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Effects of Sedentary Behaviour on Metabolic Parameters

This study is currently recruiting participants.
Verified April 2017 by Kenneth Madden, University of British Columbia
Sponsor:
ClinicalTrials.gov Identifier:
NCT02088827
First Posted: March 17, 2014
Last Update Posted: April 14, 2017
The safety and scientific validity of this study is the responsibility of the study sponsor and investigators. Listing a study does not mean it has been evaluated by the U.S. Federal Government. Know the risks and potential benefits of clinical studies and talk to your health care provider before participating. Read our disclaimer for details.
Information provided by (Responsible Party):
Kenneth Madden, University of British Columbia
  Purpose
The rates of sedentary activity are increasing. Studies have shown that time spent on doing sedentary activities is an independent risk factor for cardiovascular disease. Prior studies have shown that interrupting inactivity improved the body's handling of blood glucose and gene expression. The investigators plan to explore this further by examining the effects of interrupting 4 hours of inactivity with 2 minutes of moderate intensity exercise every 20 minutes on the following metabolic parameters: blood pressure, cortisol, C-Reactive Protein, glucose and insulin levels.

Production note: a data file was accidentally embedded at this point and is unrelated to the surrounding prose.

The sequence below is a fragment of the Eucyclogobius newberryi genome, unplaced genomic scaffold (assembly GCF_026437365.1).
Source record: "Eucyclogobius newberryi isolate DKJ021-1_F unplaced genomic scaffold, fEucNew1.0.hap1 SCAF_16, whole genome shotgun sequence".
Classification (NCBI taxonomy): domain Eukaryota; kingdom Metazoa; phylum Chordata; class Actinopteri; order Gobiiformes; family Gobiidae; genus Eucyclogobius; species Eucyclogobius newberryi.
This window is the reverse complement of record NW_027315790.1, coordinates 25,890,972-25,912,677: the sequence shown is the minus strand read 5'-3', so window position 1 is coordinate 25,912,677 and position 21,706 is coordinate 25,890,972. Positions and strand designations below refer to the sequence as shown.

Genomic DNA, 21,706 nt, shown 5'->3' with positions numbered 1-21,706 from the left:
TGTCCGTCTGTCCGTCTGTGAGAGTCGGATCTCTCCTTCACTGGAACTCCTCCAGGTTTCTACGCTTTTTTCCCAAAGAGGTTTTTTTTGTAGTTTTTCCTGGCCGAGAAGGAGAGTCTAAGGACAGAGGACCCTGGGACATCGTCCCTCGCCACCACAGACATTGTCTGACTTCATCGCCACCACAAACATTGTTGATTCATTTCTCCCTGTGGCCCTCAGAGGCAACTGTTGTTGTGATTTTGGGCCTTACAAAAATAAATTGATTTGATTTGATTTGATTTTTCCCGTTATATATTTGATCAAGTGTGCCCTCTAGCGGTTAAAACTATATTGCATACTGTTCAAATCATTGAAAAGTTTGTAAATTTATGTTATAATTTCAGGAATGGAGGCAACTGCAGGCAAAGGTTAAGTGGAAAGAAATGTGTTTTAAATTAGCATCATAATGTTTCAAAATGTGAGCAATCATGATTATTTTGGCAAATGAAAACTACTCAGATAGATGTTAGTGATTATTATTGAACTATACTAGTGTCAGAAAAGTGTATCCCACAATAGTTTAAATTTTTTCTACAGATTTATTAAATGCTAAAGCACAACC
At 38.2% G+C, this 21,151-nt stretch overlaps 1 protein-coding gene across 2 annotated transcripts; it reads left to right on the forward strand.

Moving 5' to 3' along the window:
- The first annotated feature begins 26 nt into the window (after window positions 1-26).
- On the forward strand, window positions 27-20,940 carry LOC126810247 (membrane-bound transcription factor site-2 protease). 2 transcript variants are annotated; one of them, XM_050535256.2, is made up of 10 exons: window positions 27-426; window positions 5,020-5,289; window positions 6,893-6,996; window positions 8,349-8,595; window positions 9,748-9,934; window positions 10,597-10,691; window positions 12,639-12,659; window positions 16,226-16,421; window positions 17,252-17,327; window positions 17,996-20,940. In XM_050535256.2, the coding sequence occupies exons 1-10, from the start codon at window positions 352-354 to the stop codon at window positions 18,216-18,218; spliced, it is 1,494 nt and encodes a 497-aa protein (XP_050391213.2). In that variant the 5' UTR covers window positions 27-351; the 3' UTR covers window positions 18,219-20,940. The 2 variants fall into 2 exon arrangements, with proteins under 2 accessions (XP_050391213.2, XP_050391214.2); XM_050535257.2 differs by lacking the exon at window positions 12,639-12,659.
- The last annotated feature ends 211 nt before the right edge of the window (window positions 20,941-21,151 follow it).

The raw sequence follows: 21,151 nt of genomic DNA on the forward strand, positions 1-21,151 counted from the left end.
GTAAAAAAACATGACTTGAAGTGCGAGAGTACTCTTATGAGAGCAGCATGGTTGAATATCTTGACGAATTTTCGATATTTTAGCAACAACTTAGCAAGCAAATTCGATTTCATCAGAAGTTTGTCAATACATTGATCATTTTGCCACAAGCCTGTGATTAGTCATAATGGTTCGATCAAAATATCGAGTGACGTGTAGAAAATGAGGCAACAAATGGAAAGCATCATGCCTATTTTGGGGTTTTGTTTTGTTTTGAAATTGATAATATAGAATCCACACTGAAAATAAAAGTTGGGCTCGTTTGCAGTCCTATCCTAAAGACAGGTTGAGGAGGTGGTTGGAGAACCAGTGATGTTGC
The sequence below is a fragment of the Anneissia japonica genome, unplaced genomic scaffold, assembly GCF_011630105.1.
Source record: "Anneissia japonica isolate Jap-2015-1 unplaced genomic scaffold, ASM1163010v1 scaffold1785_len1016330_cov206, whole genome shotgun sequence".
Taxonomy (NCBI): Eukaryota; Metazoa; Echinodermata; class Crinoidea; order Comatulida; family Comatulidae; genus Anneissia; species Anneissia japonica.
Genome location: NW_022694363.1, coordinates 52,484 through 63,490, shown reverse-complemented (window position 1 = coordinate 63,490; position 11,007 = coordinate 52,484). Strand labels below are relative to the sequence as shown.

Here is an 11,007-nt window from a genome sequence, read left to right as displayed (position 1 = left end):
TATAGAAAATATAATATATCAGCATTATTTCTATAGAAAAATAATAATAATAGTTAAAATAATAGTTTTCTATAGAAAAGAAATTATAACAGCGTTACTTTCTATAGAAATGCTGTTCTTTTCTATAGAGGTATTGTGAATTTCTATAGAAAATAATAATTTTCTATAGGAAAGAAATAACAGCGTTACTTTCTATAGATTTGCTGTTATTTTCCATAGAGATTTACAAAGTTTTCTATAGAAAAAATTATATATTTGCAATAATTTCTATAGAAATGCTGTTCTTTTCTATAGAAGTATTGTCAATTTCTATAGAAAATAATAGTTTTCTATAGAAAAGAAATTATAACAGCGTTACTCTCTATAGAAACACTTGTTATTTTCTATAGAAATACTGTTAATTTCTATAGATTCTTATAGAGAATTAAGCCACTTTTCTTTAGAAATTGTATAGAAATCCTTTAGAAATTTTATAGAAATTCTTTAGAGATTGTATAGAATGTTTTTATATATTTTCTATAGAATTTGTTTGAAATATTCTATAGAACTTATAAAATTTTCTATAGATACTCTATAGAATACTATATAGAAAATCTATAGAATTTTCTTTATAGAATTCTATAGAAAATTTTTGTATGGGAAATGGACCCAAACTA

Condition Intervention
Sedentary Lifestyle Type 2 Diabetes Other: Inactivity Other: Activity

Study Type: Interventional
Study Design: Allocation: Randomized
Intervention Model: Crossover Assignment
Masking: None (Open Label)
Primary Purpose: Treatment
Official Title: Effects of Sedentary Behaviour on Metabolic Parameters

Resource links provided by NLM:


Further study details as provided by Kenneth Madden, University of British Columbia:

Primary Outcome Measures:
  • Blood Pressure [ Time Frame: every 60 minutes for 4 hours ]

Secondary Outcome Measures:
  • C Reactive Protein [ Time Frame: every 60 minutes for 4 hours ]
  • Insulin Levels [ Time Frame: every 60 minutes for 4 hours ]
  • Blood glucose levels [ Time Frame: every 60 minutes for 4 hours ]

Estimated Enrollment: 20
Actual Study Start Date: January 2015
Estimated Study Completion Date: December 2017
Estimated Primary Completion Date: December 2017 (Final data collection date for primary outcome measure)
Arms Assigned Interventions
Activity
During a 4 hour Meal Test subjects will cycle for 2 minutes every 20 minutes
Other: Activity
Subjects will spend 4 hours of inactivity (lying on a bed) broken up by 2 minutes of moderate intensity biking (on a stationary bike) every 20 minutes.
Inactivity
During a 4 hour Meal Test study subjects will remain inactive (remain lying on a bed)
Other: Inactivity
Subjects will remain inactive (lying on a bed) for 4 hours.

Detailed Description: